Georges Cuvier

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Synonyms for Georges Cuvier

French naturalist known as the father of comparative anatomy (1769-1832)

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Georges Cuvier (1769- 1832) stressed that form follows function while Etienne Geoffrey St Hilaire (1772-1844) firmly believed that function followed form.
The Baron Georges Cuvier (1799) had recognized animal extinction through his work with fossils.
One could also list Bible-believing scientists Johann Kepler (astronomer), Francis Bacon, Carolus Linnaeus (taxonomy system we use today), Michael Faraday (likely history's greatest physicist), Georges Cuvier (paleontology), Samuel Morse (Morse code), Charles Babbage (first computers) and Gregor Mendel (father of genetics and rejector of Darwinism).
In part one, readers also learn about early race theory from Thomas' extremely well-researched section on "cross-cultural contact," where she interprets early "men of science" such as Blumenbach, Edward Long, Georges Cuvier, and Sir William Lawrence, among others.
For example, Georges Cuvier, the French naturalist (1769-1832), though an Immortel, was not on the dictionary committee; he was shocked to learn that ecrevisse 'crayfish' had been defined as 'a little red fish that walks backward.
In particular, Price (The New Geology, 1923) accused William Smith and Georges Cuvier of extrapolating a "crude rule of thumb" that may or may not have been of local use, to the scope of a "cosmogony.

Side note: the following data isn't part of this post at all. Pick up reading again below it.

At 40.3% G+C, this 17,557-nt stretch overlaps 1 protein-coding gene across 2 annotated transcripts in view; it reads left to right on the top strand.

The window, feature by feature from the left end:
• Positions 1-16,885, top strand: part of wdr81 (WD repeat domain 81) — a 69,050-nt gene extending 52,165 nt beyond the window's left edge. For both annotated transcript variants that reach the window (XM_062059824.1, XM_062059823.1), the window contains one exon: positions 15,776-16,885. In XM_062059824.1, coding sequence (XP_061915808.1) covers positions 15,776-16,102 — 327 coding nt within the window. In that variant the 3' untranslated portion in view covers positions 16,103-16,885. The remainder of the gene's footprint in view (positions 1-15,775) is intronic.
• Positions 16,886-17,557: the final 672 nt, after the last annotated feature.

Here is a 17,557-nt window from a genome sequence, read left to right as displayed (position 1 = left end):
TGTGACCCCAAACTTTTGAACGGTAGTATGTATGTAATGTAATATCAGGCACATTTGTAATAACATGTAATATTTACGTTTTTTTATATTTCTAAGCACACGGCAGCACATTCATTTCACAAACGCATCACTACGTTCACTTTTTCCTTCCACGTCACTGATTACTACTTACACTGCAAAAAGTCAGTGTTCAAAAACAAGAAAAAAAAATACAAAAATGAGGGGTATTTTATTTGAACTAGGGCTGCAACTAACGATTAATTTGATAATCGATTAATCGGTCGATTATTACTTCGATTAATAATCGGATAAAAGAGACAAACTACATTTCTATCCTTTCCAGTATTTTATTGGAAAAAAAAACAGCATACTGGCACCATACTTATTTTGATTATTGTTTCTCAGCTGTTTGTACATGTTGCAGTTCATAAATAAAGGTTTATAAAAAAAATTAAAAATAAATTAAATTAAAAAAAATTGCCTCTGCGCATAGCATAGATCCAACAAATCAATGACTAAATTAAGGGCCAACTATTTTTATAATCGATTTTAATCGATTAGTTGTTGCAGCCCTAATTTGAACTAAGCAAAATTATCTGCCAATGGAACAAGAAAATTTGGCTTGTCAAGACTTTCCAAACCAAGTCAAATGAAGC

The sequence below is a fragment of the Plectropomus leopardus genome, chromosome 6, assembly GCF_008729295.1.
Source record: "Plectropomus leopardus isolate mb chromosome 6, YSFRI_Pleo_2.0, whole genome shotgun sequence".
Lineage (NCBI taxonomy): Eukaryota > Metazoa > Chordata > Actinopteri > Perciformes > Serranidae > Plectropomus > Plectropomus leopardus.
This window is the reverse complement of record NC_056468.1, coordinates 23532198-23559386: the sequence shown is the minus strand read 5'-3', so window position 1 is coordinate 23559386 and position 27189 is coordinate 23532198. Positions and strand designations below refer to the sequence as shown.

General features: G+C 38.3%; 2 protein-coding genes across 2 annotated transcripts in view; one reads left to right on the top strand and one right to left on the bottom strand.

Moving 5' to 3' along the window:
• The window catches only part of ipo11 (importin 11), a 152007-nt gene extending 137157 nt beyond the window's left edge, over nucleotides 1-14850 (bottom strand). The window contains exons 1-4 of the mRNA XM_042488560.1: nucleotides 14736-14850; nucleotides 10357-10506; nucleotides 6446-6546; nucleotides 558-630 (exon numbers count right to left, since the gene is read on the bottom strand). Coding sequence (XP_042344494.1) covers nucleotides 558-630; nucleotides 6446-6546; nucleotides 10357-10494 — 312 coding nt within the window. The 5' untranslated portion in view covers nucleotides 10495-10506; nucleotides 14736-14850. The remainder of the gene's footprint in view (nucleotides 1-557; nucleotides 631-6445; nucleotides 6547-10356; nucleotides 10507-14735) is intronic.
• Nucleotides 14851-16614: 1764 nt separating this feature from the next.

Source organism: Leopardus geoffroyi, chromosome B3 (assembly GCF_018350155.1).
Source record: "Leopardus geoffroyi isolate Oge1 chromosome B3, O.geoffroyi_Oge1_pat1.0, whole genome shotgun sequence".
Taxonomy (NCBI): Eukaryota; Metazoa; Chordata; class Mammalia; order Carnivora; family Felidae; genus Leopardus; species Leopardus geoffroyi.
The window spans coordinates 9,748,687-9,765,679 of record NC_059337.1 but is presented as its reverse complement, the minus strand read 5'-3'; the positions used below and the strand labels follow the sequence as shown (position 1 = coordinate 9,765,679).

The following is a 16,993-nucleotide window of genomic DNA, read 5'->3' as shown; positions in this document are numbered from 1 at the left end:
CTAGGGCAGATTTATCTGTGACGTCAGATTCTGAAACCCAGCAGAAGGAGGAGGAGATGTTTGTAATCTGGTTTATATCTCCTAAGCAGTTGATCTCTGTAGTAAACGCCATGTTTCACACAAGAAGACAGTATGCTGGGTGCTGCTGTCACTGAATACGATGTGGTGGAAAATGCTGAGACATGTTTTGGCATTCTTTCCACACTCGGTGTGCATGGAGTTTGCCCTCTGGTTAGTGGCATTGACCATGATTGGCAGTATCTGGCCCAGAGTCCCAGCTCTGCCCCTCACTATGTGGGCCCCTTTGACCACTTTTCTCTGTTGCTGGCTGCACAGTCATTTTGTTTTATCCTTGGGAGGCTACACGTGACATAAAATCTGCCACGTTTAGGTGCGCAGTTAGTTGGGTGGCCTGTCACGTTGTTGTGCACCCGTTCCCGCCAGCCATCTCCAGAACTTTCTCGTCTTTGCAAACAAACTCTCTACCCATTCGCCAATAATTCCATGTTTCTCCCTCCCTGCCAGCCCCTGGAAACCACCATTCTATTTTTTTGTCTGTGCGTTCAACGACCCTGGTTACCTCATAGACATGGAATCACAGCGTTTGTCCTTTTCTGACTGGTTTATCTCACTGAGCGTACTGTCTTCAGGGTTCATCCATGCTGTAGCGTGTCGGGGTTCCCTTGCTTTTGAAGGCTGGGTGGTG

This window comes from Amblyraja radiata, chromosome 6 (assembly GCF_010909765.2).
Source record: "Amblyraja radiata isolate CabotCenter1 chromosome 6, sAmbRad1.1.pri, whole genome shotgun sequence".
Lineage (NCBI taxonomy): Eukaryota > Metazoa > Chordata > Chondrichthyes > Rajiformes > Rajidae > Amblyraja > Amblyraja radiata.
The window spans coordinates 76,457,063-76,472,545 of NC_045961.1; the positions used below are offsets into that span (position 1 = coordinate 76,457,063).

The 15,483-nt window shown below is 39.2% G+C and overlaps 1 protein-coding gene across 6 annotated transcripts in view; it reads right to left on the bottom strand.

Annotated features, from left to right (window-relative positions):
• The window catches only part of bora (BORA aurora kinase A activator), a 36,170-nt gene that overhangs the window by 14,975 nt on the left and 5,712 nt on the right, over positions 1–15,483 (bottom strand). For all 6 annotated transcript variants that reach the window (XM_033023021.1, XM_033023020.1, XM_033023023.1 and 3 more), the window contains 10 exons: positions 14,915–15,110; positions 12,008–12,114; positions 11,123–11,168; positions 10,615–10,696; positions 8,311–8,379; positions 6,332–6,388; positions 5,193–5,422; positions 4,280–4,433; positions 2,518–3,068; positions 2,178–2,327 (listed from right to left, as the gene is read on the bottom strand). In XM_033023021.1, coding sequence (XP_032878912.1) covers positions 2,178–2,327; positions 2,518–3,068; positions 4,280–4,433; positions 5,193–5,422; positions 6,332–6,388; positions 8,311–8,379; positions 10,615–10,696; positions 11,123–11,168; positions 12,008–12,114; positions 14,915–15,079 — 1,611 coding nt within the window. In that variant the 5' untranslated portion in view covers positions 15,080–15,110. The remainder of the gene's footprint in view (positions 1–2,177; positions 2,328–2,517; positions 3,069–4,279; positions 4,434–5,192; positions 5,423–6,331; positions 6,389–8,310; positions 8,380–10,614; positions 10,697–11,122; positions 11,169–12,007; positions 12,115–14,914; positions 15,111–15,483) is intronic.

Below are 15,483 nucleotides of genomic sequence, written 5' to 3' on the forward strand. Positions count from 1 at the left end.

By the early 19th century, the French naturalist Georges Cuvier would attempt to resolve some paradoxes of species discoveries by proposing a theory of multiple creations--God made life not once but several times, choosing different creatures in response to environmental change.
This is where the Jussieu family studied botany, where Georges-Louis Leclerc, Comte de Buffon, created his many volumes on natural history, and where Jean-Baptiste Lamarck, Georges Cuvier, and Geoffroy Saint-Hilaire investigated zoology At the entrance to the Jardin, there's a statue of Lamarck, which identifies him as the "Father of Evolution.
In March 1815, a group of French scientists, Georges Cuvier among them, examined the living body of a young South African woman named Saartjie Baartman at the Jardin du Roi in Paris.
In such a course, fledgling geology majors normally learn the names of such geological luminaries as Georges Cuvier, William Buckland, Adam Sedgwick, Roderick Murchison, Charles Lyell, and Louis Agassiz.
In the late 1700s, French naturalist Georges Cuvier had established that after great environmental change, some organisms got snuffed out, went kaput, extinct.
It was a technique developed and articulated first by Jean-Baptiste Lamarck and Georges Cuvier.
French comparative anatomist Georges Cuvier, despite the gravity of her illness and predicament, commissioned a painting of her in the nude at the Jardin du Roi for "scientific" purposes.
However, he thinks that the comparative method wasn't fully developed until the mid18th century and that it came to its peak with the work of the French anatomist Georges Cuvier in the first half of the 19th century.
It also features Wegener's continental drift theory and pays tribute to the first discoverers of a science founded 200 years ago by naturalist and zoologist Georges Cuvier.